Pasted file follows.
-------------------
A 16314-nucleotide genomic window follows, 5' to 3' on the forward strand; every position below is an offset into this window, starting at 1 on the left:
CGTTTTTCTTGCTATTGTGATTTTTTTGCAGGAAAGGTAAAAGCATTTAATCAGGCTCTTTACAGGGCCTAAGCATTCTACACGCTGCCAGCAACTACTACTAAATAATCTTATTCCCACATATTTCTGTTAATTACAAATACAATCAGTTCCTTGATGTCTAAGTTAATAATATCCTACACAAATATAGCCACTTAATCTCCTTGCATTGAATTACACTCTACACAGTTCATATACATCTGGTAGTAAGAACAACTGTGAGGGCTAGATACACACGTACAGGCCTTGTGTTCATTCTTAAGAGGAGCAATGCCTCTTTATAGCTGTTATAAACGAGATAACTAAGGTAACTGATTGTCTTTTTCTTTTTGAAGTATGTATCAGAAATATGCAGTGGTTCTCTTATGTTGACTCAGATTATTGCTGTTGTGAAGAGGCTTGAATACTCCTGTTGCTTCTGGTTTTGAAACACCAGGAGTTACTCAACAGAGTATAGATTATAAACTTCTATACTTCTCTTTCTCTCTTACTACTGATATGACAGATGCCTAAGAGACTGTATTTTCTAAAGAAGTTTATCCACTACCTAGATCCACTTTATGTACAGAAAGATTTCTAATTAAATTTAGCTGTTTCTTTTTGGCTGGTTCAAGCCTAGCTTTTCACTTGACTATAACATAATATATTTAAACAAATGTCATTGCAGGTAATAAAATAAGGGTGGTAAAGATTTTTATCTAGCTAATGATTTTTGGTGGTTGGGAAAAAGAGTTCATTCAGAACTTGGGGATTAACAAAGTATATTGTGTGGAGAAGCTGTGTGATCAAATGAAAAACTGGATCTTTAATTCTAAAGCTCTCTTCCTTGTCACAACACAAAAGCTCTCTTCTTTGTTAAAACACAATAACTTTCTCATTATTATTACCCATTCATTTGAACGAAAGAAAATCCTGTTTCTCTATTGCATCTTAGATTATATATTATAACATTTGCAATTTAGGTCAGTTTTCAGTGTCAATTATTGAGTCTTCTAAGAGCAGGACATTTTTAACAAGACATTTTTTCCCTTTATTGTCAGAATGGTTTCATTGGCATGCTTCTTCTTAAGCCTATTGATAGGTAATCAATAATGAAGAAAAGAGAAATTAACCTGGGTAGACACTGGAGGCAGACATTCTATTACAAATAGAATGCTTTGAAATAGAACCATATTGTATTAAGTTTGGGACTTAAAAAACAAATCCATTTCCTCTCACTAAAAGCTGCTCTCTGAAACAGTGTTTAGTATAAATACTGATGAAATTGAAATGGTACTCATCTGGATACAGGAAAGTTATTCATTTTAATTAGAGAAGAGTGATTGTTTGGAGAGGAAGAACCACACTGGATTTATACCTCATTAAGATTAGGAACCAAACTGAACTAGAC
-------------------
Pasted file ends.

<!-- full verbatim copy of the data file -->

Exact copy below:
A 16314-nucleotide genomic window follows, 5' to 3' on the forward strand; every position below is an offset into this window, starting at 1 on the left:
CGTTTTTCTTGCTATTGTGATTTTTTTGCAGGAAAGGTAAAAGCATTTAATCAGGCTCTTTACAGGGCCTAAGCATTCTACACGCTGCCAGCAACTACTACTAAATAATCTTATTCCCACATATTTCTGTTAATTACAAATACAATCAGTTCCTTGATGTCTAAGTTAATAATATCCTACACAAATATAGCCACTTAATCTCCTTGCATTGAATTACACTCTACACAGTTCATATACATCTGGTAGTAAGAACAACTGTGAGGGCTAGATACACACGTACAGGCCTTGTGTTCATTCTTAAGAGGAGCAATGCCTCTTTATAGCTGTTATAAACGAGATAACTAAGGTAACTGATTGTCTTTTTCTTTTTGAAGTATGTATCAGAAATATGCAGTGGTTCTCTTATGTTGACTCAGATTATTGCTGTTGTGAAGAGGCTTGAATACTCCTGTTGCTTCTGGTTTTGAAACACCAGGAGTTACTCAACAGAGTATAGATTATAAACTTCTATACTTCTCTTTCTCTCTTACTACTGATATGACAGATGCCTAAGAGACTGTATTTTCTAAAGAAGTTTATCCACTACCTAGATCCACTTTATGTACAGAAAGATTTCTAATTAAATTTAGCTGTTTCTTTTTGGCTGGTTCAAGCCTAGCTTTTCACTTGACTATAACATAATATATTTAAACAAATGTCATTGCAGGTAATAAAATAAGGGTGGTAAAGATTTTTATCTAGCTAATGATTTTTGGTGGTTGGGAAAAAGAGTTCATTCAGAACTTGGGGATTAACAAAGTATATTGTGTGGAGAAGCTGTGTGATCAAATGAAAAACTGGATCTTTAATTCTAAAGCTCTCTTCCTTGTCACAACACAAAAGCTCTCTTCTTTGTTAAAACACAATAACTTTCTCATTATTATTACCCATTCATTTGAACGAAAGAAAATCCTGTTTCTCTATTGCATCTTAGATTATATATTATAACATTTGCAATTTAGGTCAGTTTTCAGTGTCAATTATTGAGTCTTCTAAGAGCAGGACATTTTTAACAAGACATTTTTTCCCTTTATTGTCAGAATGGTTTCATTGGCATGCTTCTTCTTAAGCCTATTGATAGGTAATCAATAATGAAGAAAAGAGAAATTAACCTGGGTAGACACTGGAGGCAGACATTCTATTACAAATAGAATGCTTTGAAATAGAACCATATTGTATTAAGTTTGGGACTTAAAAAACAAATCCATTTCCTCTCACTAAAAGCTGCTCTCTGAAACAGTGTTTAGTATAAATACTGATGAAATTGAAATGGTACTCATCTGGATACAGGAAAGTTATTCATTTTAATTAGAGAAGAGTGATTGTTTGGAGAGGAAGAACCACACTGGATTTATACCTCATTAAGATTAGGAACCAAACTGAACTAGAC